HEALTH SCHEMES & RESEARCH
The Cocker Spaniel is generally a healthy breed with no major problems.
However there are some inherited conditions that do affect the breed. The most significant conditions are PRA (Progressive Retinal Atrophy), and FN (Familial Nethropathy or shrunken kidney) which are both recessive (meaning both parents must carry the faulty gene to produce affected progeny). Some Hip Dysplasia is also seen in the breed. Hip Dysplasia is more complex and it is likely that several different genes are involved. It is also likely
that environmental factors (exercise, growth rate, nutrition) play a contributory role in the development of the disease.
There is also now a DNA test for GPRA (also known as prcd-PRA) which is available from the American company, Optigen. It is a one-off test done from a small sample of the dog’s blood, which is sent away to the US for analysis, resulting in the dog being declared clear, a carrier, or affected with the disease. This is now a recommended test for Cocker breeders who are members of the Kennel Club Accredited Breeder Scheme. For more information on the Optigen test, visit www.optigen.com.
ANAL SAC CANCER RESEARCH
Research is currently being conducted into the incidence of this condition in Cocker Spaniels and other related breeds. If you would like more information or would like to assist in this research, please click HERE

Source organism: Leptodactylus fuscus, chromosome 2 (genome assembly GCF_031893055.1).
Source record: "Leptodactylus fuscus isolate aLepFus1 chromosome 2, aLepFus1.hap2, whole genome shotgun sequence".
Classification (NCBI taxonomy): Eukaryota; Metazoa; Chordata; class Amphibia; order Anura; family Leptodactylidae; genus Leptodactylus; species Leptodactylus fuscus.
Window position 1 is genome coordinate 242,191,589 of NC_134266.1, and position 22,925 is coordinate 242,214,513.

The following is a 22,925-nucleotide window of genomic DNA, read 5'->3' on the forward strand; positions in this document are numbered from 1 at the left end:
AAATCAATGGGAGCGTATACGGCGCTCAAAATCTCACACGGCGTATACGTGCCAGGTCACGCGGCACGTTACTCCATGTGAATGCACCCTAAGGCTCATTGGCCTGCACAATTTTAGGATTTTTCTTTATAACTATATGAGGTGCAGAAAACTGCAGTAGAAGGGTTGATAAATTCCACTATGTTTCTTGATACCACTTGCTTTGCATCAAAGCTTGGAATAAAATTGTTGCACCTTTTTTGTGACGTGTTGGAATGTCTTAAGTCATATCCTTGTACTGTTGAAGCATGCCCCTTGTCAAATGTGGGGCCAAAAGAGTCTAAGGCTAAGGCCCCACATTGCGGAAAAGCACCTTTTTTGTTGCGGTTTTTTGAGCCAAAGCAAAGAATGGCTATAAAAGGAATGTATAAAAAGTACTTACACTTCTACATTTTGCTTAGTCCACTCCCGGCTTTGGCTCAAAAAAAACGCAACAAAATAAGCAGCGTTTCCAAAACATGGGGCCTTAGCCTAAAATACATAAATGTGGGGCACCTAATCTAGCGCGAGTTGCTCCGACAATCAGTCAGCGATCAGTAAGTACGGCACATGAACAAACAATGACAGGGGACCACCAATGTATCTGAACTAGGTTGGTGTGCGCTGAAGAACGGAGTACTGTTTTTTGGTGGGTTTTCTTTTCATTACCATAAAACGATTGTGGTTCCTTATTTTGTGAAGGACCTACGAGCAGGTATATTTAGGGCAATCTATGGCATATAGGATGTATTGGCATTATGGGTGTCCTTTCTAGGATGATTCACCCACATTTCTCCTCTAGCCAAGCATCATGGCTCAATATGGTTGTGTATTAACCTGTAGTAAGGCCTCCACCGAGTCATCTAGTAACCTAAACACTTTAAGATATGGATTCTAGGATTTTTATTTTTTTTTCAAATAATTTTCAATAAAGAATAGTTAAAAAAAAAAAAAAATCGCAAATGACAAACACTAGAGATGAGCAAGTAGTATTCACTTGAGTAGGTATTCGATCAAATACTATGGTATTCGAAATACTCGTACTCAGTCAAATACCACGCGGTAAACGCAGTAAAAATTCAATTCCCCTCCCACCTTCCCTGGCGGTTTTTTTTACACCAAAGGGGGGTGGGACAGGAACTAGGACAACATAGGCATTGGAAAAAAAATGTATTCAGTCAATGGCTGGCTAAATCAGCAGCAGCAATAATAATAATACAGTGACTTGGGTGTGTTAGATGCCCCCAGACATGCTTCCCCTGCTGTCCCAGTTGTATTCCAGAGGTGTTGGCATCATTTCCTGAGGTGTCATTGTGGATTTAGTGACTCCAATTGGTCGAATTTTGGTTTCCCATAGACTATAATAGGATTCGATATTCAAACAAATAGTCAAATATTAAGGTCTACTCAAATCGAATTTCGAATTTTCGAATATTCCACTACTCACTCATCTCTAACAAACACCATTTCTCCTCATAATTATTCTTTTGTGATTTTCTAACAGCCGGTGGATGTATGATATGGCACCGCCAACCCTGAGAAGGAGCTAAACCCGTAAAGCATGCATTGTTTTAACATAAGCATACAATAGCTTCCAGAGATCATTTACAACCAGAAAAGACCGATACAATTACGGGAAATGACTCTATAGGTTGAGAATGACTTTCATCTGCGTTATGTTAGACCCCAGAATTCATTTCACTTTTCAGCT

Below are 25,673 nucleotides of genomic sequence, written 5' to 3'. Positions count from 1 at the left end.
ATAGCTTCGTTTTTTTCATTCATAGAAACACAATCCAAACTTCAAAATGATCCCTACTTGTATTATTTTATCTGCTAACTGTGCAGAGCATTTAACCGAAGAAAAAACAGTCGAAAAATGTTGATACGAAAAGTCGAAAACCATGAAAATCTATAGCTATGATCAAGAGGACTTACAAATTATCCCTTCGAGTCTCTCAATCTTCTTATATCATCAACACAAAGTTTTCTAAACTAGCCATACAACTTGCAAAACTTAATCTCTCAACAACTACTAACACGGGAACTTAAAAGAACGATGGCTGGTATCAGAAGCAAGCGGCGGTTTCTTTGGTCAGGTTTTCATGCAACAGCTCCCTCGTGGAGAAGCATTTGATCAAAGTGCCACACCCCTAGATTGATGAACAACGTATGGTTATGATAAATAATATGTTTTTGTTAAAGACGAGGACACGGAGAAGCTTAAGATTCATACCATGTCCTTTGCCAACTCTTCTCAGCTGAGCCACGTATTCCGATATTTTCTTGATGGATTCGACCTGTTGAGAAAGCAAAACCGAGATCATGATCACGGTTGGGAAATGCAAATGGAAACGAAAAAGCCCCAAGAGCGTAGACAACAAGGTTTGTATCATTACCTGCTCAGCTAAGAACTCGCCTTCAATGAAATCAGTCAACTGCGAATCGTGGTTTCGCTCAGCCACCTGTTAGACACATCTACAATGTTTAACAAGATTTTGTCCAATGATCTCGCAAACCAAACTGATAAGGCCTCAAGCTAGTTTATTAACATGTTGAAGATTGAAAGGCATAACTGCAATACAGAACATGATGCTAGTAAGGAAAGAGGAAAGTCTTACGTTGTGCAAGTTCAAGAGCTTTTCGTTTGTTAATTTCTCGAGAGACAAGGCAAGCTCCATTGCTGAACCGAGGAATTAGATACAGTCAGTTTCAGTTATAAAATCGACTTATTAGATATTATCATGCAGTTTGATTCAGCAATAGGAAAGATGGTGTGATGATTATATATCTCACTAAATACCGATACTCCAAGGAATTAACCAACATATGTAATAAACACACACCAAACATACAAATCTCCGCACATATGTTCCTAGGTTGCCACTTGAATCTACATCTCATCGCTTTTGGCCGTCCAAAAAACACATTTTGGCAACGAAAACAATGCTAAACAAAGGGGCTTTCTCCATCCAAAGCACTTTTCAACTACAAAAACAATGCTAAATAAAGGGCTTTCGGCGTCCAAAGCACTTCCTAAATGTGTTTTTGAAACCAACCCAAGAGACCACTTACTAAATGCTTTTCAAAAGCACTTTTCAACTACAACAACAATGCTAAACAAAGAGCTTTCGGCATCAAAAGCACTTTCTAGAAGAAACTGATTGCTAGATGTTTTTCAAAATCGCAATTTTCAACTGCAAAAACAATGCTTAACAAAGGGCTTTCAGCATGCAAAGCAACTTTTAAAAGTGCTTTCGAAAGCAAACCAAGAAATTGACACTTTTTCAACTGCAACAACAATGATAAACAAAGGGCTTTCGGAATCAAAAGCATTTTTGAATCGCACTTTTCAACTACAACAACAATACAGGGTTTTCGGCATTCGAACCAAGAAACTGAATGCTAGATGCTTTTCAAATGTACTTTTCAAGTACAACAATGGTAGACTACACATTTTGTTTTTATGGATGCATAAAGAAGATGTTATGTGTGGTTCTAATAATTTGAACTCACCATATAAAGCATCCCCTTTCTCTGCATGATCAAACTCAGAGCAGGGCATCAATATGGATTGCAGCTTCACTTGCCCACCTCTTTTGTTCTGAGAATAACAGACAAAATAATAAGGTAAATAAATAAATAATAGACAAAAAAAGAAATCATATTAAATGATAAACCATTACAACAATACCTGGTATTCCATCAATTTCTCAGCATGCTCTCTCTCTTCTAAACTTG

As a result of studies at the Queen's Veterinary School, University of Cambridge, it has been found that some Cocker spaniels suffer from an unusual form of chronic pancreatitis. This results in bouts of sickness, diarrhoea and abdominal pain and, in some dogs, the development of diabetes mellitus. Clinical details and blood samples from affected dogs are being collected by Penny Watson at Cambridge to help with further genetic studies and find a better diagnostic test. It is hoped that the results of these studies will help in the diagnosis and treatment of this condition in Cocker spaniels in the future.
Information Sheet on Pancreatitis (PDF file)
If you have a Cocker Spaniel who has been diagnosed with the condition and currently being medicated and would like to help in the research, we would be grateful if you would complete the questionnaire part of the form by copying and pasting the questions and replies into an email and sending them to either Penny Watson at Cambridge or Sandy Platt, KC Breed Health Coordinator.
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